Five military families transitioning to civilian life can live locally in an apartment for up to a year without paying for rent or utilities, under a program expanded to Columbia by Operation Homefront.
The organization, which provides services to military families and post-9/11 wounded, ill or injured veterans, expanded its transitional housing (apartments) program to Columbia in September. The program will place the families in Vista Wilde Apartments while they build a foundation for their future.
The expansion was the result of a collaboration between Operation Homefront, the Community Foundation of Howard County, the Kahlert Foundation, and JPMorgan Chase, and is open to veterans who have been honorably discharged within the past four years.
Operation Homefront’s transitional apartment housing program began with two apartments in July 2021 and now comprises 10 units. Since inception, it has housed 24 individuals from 13 families, defraying nearly $112,000 in rent and utility costs for them.
“This is our pilot program in Maryland for transitional housing apartments,” said Margi Krist, Chief Revenue Officer for Operation Homefront.
The organization also operates a transitional housing village at Urbana Green, in Frederick County, and has helped more than 680 families acquire the deed to their own homes mortgage-free since 2012 though its national Permanent Homes for Veterans program.
Transitioning military families face formidable obstacles, Krist said, including unaffordable housing and the rising cost of groceries.
“The economy is improving and jobs are there, but that does not mean someone transitioning out of service is going to land safely and thrive,” she said. “The average family transitioning out of the service has an average of $44,000 in credit card debt and only $10,000 to $12,000 in savings.”
Participants also receive access to employment as well as financial counselor services through Operation Homefront’s critical financial systems program.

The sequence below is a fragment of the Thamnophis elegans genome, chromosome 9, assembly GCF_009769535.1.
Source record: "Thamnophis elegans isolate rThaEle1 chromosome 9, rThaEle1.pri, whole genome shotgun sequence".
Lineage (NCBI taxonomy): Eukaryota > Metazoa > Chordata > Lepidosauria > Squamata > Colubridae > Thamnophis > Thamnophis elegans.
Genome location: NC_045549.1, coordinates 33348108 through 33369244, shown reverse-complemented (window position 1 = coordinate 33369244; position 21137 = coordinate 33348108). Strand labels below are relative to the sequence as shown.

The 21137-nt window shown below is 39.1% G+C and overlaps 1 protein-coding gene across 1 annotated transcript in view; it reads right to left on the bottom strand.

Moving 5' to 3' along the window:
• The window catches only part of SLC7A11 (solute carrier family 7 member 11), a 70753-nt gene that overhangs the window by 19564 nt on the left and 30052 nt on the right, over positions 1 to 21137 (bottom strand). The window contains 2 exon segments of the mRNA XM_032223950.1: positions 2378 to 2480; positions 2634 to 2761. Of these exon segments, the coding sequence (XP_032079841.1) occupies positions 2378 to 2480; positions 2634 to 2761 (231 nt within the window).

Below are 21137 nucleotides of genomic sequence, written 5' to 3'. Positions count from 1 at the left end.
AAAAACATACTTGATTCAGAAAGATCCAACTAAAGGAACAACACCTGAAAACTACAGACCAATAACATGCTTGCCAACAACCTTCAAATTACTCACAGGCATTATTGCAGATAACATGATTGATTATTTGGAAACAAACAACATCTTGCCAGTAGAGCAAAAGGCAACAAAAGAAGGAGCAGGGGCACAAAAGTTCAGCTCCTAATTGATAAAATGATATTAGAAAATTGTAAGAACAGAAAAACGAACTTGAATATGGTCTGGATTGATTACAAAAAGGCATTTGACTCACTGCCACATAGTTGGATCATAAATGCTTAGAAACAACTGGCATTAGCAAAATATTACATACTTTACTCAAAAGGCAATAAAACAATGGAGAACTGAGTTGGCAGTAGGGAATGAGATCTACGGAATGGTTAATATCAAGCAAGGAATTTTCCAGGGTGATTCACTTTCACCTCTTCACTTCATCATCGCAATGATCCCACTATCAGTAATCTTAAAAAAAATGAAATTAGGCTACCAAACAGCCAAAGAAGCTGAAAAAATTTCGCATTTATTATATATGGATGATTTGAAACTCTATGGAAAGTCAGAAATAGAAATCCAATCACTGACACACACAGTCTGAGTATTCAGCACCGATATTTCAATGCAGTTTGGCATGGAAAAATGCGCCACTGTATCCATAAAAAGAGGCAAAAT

“It’s hard to achieve stability and chart a path to long-term success when you’re worried about putting a roof over your head,” Krist said.
The Kahlert Foundation of Sykesville began partnering with Operation Homefront in 2014 and has contributed more than $1.2 million to its programs.
“The turning point was when we granted rent-free housing for three wounded, ill and injured warrior families in the Village at Gaithersburg in 2019,” said Ellen Finnerty-Myers, the Kahlert Foundation’s executive director. “We wanted to know what we could do closer to home, and knew that Beverly White-Seals was the person to approach.”
White-Seals, president and CEO of the Columbia Foundation, found the ideal location and partners.
“It took less than six months to get to this point, which is an incredible speed to bring these services to Howard County,” Finnerty-Myers said.
Raoul DeLerme, Howard County’s deputy chief administrative officer, said more than 20,000 veterans and active duty members call Howard County home.
“We have community leaders who are eager to partner with these families with accessing county resources, the community, other housing needs, jobs, health care services, and education,” he said.
Mark Elliott, managing director and global head of Military and Veterans Affairs for JPMorgan Chase, said his organization has given away nearly 1,100 homes to service members over the past decade, and partnered with Operation Homefront on 650 of those homes.
“For us, it’s also about making sure service members and their family members have employment,” Elliott said. “If they want to run a business, we make sure they have access to capital and the knowledge about starting and running that business.”
A new JPMorgan Chase initiative called the Military Spouse Entrepreneurship Summit provides military spouses with access to JPMorgan Chase bankers at no cost to help them learn and grow their businesses, he added.
“Other partners who help us do things with housing include Home Depot, who will do home repairs to bring homes up to standard, and other organizations that can do home renovations like widening doors and making other adjustments to accommodate injured service members for (Americans with Disabilities Act) compliance,” Elliott said.
A step up
Austin Gilley, who was discharged from the U.S. Navy in August, said his family was able to find housing in Operation Homefront’s Urbana Green village. He recently found employment as a network engineer.
“That was a quick transition,” he said. “It means the world to my family because we’re building our savings and reducing our debt.”
The Gilley family plans to purchase a home in the Frederick County area after the program, and is taking advantage of an educational program offered by Operation Homefront that teaches the basics of homeownership, Gilley said. “We were able to get a step up and be relieved of the stress and financial burden of transitioning.”
Operation Homefront receives hundreds of applications of housing each year, and social workers vet all of the applications to recommend the most deserving applicants, Krist said.
“Our mission is to build strong, stable and secure military families,” she said. “We want military families who serve our nation to thrive and not struggle to get by in the communities they have worked so hard to protect.”